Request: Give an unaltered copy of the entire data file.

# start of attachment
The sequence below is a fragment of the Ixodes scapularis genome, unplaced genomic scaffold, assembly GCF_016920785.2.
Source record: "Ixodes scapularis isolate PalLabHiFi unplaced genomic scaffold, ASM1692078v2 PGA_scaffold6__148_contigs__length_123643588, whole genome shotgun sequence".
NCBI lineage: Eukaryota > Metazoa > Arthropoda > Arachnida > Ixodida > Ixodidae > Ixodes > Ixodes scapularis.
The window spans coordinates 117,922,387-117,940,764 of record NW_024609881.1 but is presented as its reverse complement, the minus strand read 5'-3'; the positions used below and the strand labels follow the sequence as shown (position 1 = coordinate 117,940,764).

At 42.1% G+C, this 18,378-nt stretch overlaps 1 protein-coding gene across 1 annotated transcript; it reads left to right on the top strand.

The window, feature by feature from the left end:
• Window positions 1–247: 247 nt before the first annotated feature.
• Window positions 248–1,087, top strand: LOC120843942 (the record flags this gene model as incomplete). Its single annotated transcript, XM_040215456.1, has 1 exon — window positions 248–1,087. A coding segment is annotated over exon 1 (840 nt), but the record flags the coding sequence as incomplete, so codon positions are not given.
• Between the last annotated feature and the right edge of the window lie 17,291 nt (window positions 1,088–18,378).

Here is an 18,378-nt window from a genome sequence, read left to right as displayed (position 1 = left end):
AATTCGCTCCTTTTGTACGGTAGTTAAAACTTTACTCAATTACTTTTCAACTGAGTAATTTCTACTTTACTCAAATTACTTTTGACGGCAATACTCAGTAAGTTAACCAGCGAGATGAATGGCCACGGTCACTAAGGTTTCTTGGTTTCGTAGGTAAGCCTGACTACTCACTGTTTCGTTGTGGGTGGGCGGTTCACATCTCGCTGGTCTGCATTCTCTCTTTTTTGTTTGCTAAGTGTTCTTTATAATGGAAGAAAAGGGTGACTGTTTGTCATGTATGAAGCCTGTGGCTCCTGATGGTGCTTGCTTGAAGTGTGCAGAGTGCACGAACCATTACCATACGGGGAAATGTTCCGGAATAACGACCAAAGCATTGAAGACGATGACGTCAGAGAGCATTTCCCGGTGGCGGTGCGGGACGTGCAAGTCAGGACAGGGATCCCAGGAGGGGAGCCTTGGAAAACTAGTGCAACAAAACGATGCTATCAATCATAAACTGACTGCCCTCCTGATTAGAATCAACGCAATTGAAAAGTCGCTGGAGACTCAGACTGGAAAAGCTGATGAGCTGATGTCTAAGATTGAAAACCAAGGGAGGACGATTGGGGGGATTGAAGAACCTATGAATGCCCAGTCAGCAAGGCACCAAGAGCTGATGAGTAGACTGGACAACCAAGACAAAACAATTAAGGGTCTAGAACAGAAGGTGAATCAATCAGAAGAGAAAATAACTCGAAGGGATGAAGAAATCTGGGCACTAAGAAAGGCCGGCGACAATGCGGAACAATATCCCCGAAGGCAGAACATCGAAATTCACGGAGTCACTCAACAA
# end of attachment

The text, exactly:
The sequence below is a fragment of the Ixodes scapularis genome, unplaced genomic scaffold, assembly GCF_016920785.2.
Source record: "Ixodes scapularis isolate PalLabHiFi unplaced genomic scaffold, ASM1692078v2 PGA_scaffold6__148_contigs__length_123643588, whole genome shotgun sequence".
NCBI lineage: Eukaryota > Metazoa > Arthropoda > Arachnida > Ixodida > Ixodidae > Ixodes > Ixodes scapularis.
The window spans coordinates 117,922,387-117,940,764 of record NW_024609881.1 but is presented as its reverse complement, the minus strand read 5'-3'; the positions used below and the strand labels follow the sequence as shown (position 1 = coordinate 117,940,764).

At 42.1% G+C, this 18,378-nt stretch overlaps 1 protein-coding gene across 1 annotated transcript; it reads left to right on the top strand.

The window, feature by feature from the left end:
• Window positions 1–247: 247 nt before the first annotated feature.
• Window positions 248–1,087, top strand: LOC120843942 (the record flags this gene model as incomplete). Its single annotated transcript, XM_040215456.1, has 1 exon — window positions 248–1,087. A coding segment is annotated over exon 1 (840 nt), but the record flags the coding sequence as incomplete, so codon positions are not given.
• Between the last annotated feature and the right edge of the window lie 17,291 nt (window positions 1,088–18,378).

Here is an 18,378-nt window from a genome sequence, read left to right as displayed (position 1 = left end):
AATTCGCTCCTTTTGTACGGTAGTTAAAACTTTACTCAATTACTTTTCAACTGAGTAATTTCTACTTTACTCAAATTACTTTTGACGGCAATACTCAGTAAGTTAACCAGCGAGATGAATGGCCACGGTCACTAAGGTTTCTTGGTTTCGTAGGTAAGCCTGACTACTCACTGTTTCGTTGTGGGTGGGCGGTTCACATCTCGCTGGTCTGCATTCTCTCTTTTTTGTTTGCTAAGTGTTCTTTATAATGGAAGAAAAGGGTGACTGTTTGTCATGTATGAAGCCTGTGGCTCCTGATGGTGCTTGCTTGAAGTGTGCAGAGTGCACGAACCATTACCATACGGGGAAATGTTCCGGAATAACGACCAAAGCATTGAAGACGATGACGTCAGAGAGCATTTCCCGGTGGCGGTGCGGGACGTGCAAGTCAGGACAGGGATCCCAGGAGGGGAGCCTTGGAAAACTAGTGCAACAAAACGATGCTATCAATCATAAACTGACTGCCCTCCTGATTAGAATCAACGCAATTGAAAAGTCGCTGGAGACTCAGACTGGAAAAGCTGATGAGCTGATGTCTAAGATTGAAAACCAAGGGAGGACGATTGGGGGGATTGAAGAACCTATGAATGCCCAGTCAGCAAGGCACCAAGAGCTGATGAGTAGACTGGACAACCAAGACAAAACAATTAAGGGTCTAGAACAGAAGGTGAATCAATCAGAAGAGAAAATAACTCGAAGGGATGAAGAAATCTGGGCACTAAGAAAGGCCGGCGACAATGCGGAACAATATCCCCGAAGGCAGAACATCGAAATTCACGGAGTCACTCAACAA